I’m not sure if keeping the yoke full aft would be good idea, I haven’t flown the C172 much but I’m pretty sure you’ll get a tail strike by keeping the yoke all the way into your stomach during take-off roll. The single engine planes I have extensive experience with indeed start with the yoke full back for soft field take-offs, releasing backpressure as speed increases and the nose starts to leave the ground. It doesn’t need much to lift the nose and slam the tail into the ground, especially at high power and aft CG.

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That’s basically what I was saying, however we’re up at 6,000’ here, trust me, it’s hard to hit the tail, I can hold it full back right until the mains pop off (maybe that wasn’t clear). Anyways, the point is, in the game, nothing like the real world rolling on the runway, just adding to the number of aerodynamic issues especially close to the ground.

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FWIW, it seems to me that since the USA update I have seen more adverse yaw in the steam gauge C172 than prior to the update. Not a huge amount; however I do notice the ball moving off center in the expected direction more than it used to, requiring rudder input to stay coordinated. I’ve not actually flown a C172 irl, so I can’t really say if the amount of deflection is realistic or not.

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I think it would be more clear if he had said “less left rudder” rather than “right rudder”. Most pilots know this, but may not even think about it anymore, but the rudder pedals are connected in such a way that if you press the right rudder pedal inward, you have to let the left rudder pedal come outward the same amount. The opposite applies as well.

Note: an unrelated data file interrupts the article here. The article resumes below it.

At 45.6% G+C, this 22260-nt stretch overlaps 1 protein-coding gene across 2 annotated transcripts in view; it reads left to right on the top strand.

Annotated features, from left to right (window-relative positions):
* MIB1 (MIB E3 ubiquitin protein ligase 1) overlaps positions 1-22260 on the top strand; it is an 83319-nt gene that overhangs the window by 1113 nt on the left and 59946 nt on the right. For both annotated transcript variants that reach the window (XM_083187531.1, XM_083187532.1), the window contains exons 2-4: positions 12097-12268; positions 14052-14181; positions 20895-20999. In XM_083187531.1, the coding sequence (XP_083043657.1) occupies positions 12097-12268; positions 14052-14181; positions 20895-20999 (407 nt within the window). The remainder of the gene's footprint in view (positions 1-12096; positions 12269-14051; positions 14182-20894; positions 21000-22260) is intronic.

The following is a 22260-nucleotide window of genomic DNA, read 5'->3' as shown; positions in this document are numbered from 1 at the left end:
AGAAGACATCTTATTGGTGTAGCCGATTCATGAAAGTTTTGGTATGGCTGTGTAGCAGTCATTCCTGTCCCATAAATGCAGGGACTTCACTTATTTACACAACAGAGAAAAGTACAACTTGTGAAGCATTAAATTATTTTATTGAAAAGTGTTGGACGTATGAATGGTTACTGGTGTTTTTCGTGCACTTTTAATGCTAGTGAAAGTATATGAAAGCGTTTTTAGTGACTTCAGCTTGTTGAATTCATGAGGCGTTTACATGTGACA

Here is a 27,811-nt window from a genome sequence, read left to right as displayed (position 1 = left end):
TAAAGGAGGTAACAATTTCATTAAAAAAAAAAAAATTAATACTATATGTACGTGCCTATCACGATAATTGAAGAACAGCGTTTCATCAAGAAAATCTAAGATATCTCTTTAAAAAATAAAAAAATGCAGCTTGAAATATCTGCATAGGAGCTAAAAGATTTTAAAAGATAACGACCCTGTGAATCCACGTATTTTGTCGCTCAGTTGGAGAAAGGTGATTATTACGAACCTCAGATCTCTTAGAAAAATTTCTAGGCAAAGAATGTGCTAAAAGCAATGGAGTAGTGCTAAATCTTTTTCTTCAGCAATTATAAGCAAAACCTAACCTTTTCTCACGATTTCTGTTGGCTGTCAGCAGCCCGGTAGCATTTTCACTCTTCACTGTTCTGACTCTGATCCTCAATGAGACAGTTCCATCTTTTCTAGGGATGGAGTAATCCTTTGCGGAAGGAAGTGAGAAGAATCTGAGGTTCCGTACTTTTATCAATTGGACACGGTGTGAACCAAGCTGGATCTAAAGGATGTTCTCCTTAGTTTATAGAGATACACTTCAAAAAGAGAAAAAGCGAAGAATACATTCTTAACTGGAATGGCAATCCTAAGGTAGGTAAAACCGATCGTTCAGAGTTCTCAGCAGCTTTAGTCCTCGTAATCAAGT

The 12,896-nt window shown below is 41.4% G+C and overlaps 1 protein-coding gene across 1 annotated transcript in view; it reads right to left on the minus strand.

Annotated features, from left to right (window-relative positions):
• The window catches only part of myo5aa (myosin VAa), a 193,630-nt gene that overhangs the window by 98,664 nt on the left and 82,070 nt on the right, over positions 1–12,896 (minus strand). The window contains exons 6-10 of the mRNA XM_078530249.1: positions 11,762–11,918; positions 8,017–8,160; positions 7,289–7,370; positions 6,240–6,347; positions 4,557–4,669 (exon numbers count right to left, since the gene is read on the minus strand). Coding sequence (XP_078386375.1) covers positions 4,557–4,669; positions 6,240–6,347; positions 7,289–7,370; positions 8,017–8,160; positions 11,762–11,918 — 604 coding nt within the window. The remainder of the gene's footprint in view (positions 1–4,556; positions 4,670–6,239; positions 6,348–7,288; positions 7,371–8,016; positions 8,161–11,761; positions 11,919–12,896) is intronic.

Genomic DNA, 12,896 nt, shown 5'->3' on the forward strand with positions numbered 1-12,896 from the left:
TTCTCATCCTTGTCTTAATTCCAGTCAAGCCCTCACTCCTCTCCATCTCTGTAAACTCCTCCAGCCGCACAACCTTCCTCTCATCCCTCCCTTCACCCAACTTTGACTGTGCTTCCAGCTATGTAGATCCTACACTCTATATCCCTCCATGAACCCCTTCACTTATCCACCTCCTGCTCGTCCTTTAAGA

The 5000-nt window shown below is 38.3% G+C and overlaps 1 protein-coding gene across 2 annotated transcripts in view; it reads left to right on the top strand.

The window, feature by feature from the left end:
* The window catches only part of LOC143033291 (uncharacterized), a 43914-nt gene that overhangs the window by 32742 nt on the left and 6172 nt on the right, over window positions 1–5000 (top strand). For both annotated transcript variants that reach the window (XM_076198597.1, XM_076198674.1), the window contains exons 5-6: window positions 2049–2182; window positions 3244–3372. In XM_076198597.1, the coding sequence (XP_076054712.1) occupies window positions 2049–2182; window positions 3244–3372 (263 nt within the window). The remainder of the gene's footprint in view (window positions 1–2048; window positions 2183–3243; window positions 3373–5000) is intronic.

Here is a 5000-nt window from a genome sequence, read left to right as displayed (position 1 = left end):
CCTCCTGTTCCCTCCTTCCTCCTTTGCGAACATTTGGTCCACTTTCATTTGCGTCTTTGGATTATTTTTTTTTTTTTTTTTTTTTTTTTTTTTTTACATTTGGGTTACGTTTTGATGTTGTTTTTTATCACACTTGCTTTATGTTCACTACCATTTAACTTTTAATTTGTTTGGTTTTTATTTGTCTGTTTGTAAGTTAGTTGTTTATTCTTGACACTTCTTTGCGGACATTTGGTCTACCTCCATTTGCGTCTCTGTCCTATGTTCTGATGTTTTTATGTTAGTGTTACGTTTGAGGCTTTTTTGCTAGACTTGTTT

So if you’re in a coordinated left turn, you are using the right amount of left rudder (and letting out the right amount of right rudder) to keep the ball centered.

If you are using too much left rudder, then the ball will move out to the right, and the airplane’s tail is skidding out just like a car going too fast around a left hand curve in the road. The correct answer to that is to use less left rudder pedal – and therefore implicitly using more right rudder pedal.

If you are using too little left rudder (too much right rudder), the ball will move to the inside of center and the plane will “slip” – the nose will lag the turn and the side of the aircraft will be presented to the relative wind. This is useful if you’re trying to create drag without using flaps. A slip will slow the aircraft and also cause it to descend.

And one last clarification, Yaw Damper in the AP is the third axis of control – roll and pitch are typical for 2-axis APs, and Yaw Damper is common on more expensive, more sophisticated planes. When Yaw Damper is on, the AP eliminates slips and skids by using the rudder to coordinate all turns. That’s why you need to turn it off during landing and take-offs. On take-offs, if you lose an engine in a twin, Yaw Damper will kill you. During landing in high wind and especially gusty winds, Yaw Damper will prevent you from being able to use the rudder to correct. And landing in a heavy crosswind requires you to first crab into the wind, then transition to a side slip to maintain centerline and still have the nose aligned with the runway at touchdown.

One of the best Video’s I have seen on Youtube to explain Advese Yaw, and will give you the information to be able to evaluate the Adverse (or lack of it) in MSFS.

Get past the Class room charts & diagrams (good to know ) … but this is whats it is all about when you are actually flying !!

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It’s the 4th time this video is posted here;)

Well, so it is !!.. My bad – or maybe just “Great minds think alike:stuck_out_tongue:

OK, you caught me – I obviously did not read all 100+ posts in this thread before I posted mine,